Danny Willett receives the trophy from Doctor Friedrich Eichiner, Member of the board of managment of BMW AG finance & George O'Grady, Chief Executive of the European Tour (Getty Images)
After 19 top-ten finishes Danny Willett finally claimed his first European Tour title with a nail-biting play-off victory over Marcus Fraser.
Conditions in Cologne may have been wet and windy for the final round, but there was nothing dull about the golf on an absorbing day at Gut Lärchenhof.
In the end Willett required a four-hole play-off down the testing 18th to shake off Fraser, after a final round 73 left him level with the former Ballantine’s Championship winner.
“It’s amazing,” said the former Walker Cup star. “It was a tough day - it was brutal with the wind whipping and it was raining.
“Marcus had a great round today and I hung in there nicely. Hopefully I gave people a good show.
“This week has been strange, I’ve been working really hard with support from my family and my girlfriend. I’ve had some ups and downs in the last 18 months as everyone knows but I’m injury free now and back to playing well and I’d like to thank everyone back home for supporting me.
“I’ll keep working hard and hopefully we can do it again.”
Overnight leader Willett was caught by Fraser and home favourite Marcel Siem early in the day, but responded with a couple of birdies at the third and fourth as his nearest challengers struggled around the turn.
But the 24 year old from England drifted back towards the pack with bogeys at the ninth, 11th and 15th in wet and windy conditions, and Fraser got his nose in front with a birdie at the 16th.
The two-time European Tour winner from Australia found trouble at the last, however, and did well to rescue a bogey and set the clubhouse target at 11 under.
Willett needed two pars to force a play-off at that stage, and that appeared unlikely when he drove down the right at the 18th and the ball bounced off a cart path and behind a tree.
But the former Alfred Dunhill Links runner-up swung a remarkable long hooked iron onto the green, and although he left his first putt from 25 feet well short, he converted a four footer for par to force extra holes.
Fraser was 15 feet away in three at the first extra hole but made it to force another trip down the 18th.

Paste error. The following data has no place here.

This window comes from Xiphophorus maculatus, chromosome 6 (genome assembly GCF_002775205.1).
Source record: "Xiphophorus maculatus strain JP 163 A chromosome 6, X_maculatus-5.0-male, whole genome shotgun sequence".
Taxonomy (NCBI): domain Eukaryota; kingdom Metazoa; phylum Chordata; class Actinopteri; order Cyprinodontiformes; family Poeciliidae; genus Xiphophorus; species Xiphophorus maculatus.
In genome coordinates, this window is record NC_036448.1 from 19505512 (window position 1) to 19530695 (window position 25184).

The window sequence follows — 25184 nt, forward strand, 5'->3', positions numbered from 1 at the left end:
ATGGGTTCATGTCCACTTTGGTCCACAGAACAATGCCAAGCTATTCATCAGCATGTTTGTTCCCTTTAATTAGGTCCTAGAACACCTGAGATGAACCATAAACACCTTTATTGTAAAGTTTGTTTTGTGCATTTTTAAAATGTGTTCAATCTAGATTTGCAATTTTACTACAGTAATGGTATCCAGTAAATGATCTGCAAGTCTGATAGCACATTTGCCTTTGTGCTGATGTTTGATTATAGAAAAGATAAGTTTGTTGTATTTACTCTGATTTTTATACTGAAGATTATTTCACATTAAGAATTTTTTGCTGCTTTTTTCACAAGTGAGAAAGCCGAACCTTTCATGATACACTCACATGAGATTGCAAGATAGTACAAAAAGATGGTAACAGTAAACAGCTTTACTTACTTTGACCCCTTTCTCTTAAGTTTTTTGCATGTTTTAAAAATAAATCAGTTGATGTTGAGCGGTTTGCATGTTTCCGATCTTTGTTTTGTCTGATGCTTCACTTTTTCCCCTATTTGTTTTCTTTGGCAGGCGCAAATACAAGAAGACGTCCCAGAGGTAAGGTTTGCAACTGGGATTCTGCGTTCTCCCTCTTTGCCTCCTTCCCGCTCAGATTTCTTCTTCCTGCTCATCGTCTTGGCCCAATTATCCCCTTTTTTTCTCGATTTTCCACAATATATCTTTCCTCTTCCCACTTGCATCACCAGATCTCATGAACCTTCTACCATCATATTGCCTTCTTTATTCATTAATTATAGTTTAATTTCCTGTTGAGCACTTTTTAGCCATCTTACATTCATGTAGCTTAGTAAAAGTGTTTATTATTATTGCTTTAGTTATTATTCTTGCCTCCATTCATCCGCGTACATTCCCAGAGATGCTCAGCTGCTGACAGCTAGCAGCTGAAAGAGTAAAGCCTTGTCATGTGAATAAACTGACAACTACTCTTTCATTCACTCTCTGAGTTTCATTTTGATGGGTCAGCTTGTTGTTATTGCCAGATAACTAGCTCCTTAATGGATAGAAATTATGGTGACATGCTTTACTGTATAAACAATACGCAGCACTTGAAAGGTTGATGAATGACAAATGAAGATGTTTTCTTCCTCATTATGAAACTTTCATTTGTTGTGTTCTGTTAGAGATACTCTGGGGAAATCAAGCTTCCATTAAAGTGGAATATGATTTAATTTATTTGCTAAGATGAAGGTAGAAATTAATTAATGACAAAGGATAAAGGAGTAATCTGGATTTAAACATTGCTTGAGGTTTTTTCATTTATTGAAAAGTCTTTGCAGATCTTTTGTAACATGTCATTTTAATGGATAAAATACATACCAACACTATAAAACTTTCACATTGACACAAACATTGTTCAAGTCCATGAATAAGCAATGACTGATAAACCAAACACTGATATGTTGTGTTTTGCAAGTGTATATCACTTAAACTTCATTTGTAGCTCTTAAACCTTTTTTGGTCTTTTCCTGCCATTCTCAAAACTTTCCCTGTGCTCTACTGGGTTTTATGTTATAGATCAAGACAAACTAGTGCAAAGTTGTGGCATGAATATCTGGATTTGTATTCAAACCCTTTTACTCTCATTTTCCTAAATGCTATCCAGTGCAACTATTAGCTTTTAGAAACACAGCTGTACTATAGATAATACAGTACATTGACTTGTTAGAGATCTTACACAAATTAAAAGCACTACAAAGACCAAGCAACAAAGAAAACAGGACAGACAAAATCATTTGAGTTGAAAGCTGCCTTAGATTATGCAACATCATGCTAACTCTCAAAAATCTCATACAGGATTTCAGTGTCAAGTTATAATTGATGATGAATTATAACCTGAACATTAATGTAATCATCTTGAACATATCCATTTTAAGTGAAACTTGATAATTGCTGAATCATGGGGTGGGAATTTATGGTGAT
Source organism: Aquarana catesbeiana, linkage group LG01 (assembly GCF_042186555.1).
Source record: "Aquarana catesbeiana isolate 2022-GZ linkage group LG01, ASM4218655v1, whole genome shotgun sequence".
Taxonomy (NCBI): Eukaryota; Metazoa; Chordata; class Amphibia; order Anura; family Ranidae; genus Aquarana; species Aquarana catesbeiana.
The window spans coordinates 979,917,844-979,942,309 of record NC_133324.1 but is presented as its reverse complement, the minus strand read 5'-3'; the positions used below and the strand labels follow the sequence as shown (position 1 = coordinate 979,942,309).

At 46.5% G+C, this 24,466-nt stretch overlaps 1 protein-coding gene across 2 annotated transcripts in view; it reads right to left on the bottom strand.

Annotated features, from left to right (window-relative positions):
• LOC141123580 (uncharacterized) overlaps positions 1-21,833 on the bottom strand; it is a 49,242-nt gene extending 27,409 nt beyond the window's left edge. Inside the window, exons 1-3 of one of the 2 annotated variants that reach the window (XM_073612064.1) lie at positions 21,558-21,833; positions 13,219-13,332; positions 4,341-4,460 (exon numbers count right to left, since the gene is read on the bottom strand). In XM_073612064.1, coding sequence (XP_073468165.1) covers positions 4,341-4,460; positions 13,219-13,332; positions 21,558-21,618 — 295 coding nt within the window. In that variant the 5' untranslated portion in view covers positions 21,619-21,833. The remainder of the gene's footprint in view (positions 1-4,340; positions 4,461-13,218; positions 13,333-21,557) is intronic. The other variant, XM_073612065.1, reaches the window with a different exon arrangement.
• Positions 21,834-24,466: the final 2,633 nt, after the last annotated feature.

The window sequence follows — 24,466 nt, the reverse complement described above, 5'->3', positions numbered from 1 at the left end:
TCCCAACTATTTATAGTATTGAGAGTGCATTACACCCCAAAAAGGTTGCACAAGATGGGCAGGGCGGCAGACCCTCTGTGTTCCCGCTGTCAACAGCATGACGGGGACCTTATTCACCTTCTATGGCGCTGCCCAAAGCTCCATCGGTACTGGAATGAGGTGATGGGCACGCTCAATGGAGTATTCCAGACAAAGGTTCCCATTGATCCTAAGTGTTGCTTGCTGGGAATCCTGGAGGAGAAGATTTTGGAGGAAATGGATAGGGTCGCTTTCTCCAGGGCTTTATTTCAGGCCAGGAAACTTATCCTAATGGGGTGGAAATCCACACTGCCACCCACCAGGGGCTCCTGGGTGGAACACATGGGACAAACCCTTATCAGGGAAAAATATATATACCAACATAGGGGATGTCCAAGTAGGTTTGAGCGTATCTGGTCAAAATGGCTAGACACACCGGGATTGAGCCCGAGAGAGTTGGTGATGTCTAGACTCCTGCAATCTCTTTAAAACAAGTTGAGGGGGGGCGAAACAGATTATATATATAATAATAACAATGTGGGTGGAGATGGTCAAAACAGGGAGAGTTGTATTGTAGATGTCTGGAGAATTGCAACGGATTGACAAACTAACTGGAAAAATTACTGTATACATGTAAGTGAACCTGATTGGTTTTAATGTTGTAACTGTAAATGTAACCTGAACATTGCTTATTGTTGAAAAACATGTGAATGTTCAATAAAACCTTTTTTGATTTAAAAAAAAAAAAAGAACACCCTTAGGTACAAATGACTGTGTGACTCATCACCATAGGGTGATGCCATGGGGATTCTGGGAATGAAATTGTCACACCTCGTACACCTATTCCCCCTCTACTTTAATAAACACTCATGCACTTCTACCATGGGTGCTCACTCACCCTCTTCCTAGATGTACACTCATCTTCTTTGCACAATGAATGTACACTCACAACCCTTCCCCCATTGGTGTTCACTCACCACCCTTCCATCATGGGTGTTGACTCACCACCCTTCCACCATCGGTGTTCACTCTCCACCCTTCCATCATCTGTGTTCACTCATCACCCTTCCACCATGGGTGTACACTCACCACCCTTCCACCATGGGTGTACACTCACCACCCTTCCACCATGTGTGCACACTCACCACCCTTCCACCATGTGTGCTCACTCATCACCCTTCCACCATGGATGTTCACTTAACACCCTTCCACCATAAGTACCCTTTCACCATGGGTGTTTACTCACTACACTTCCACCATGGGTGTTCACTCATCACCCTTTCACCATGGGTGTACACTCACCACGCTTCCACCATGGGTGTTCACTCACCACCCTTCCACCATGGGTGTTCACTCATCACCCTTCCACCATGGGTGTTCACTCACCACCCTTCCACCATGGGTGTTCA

When Willett chipped to five feet and Fraser left his effort 20 feet short and missed the par putt it looked like game over, but Willett’s putt somehow stayed up, and so the players returned to the tee.
Both players converted five footers at the third time of asking, and on their fourth visit Willett almost ran a flop from the rough in for birdie and Fraser’s 25 foot putt lipped out.
But Fraser missed his return from three feet, leaving Willett to tap in for victory.
“This is my fourth year on Tour now,” added Willett. “I've had a lot of good finishes, been in contention a couple of times, obviously with Kaymer at the Dunhill a few years back. To polish it off, it feels good.
“Ideally I would have won earlier but probably winning a bit later on now, it gives me a little bit more to think about and I’m probably a little bit more mature now than I was when I first came on Tour. It would have been good to win a few years ago, but a win is a win.
“The guys out here are brilliant. They play week in, week out, and it's competitive. I'm just thankful for finally winning one.”
Although delighted to win, Willett revealed he didn’t have time at this stage of the season for any wild celebrations.
“I'm going to get on the first plane I can and get down to Sunningdale and try to qualify for The Open tomorrow,” he continued.
“I've still got 36 holes tomorrow for The Open, the Irish Open, the French Open, The Scottish Open. I've got a good run. I can't think of a better way to start my run off, but there's still a lot of golf left for the rest of the season.”
Earlier Willett had knocked in a five footer at the third and struck a precise tee shot to five feet at the short fourth to double his one shot overnight lead.
Siem had begun the final round with a hattrick of birdies, but came unstuck approaching the turn.
The 31 year old from Mettmann – less than an hour’s drive from Gut Lärchenhof – holed an eight footer at the first, a 30 foot putt at the second and chipped to two feet at the long third.
But after three straight pars he went in the hazard twice at the short seventh and ran up a triple bogey six before going in the water again on the eighth and bogeying.
Australian Fraser was also in the water there and bogeyed, having began well with an approach to five feet at the first and two-putt birdie at the third.
Willett’s par putt lipped out at the ninth as he turned in 35, but Fraser also bogeyed there so he was still two clear.
Fraser, looking for his third European Tour title, halved the deficit again with a brilliant 50 foot putt at the 12th, but the Australian was left to rue straying down the right on the 18th in regulation as he took three to reach the green.
“It was good fun,” said the 33 year old. “Danny is such a great guy and he's an awesome player - it's the first of many tournaments for him, that's for sure. It was nice to have a chance but unfortunately I couldn't do it.
“If I keep giving myself chances, one day it might happen eventually. But as I said before, he's a great player and he's going to be a future star on The European Tour, there's no question about it.
“I've got to be pleased with the week. I played really well, three out of the four days and managed to make a few putts. It's just the way this game goes sometimes, you have to take it on the chin and get ready for the next week.”
Paul McGinley recovered brilliantly from his disappointing third round 77 with a 66 to share third place with England’s Chris Wood and Spain’s Gonzalo Fernandez-Castaño on ten under, while Siem fought back brilliantly only to three-putt the last and finish alongside Henrik Stenson on nine under.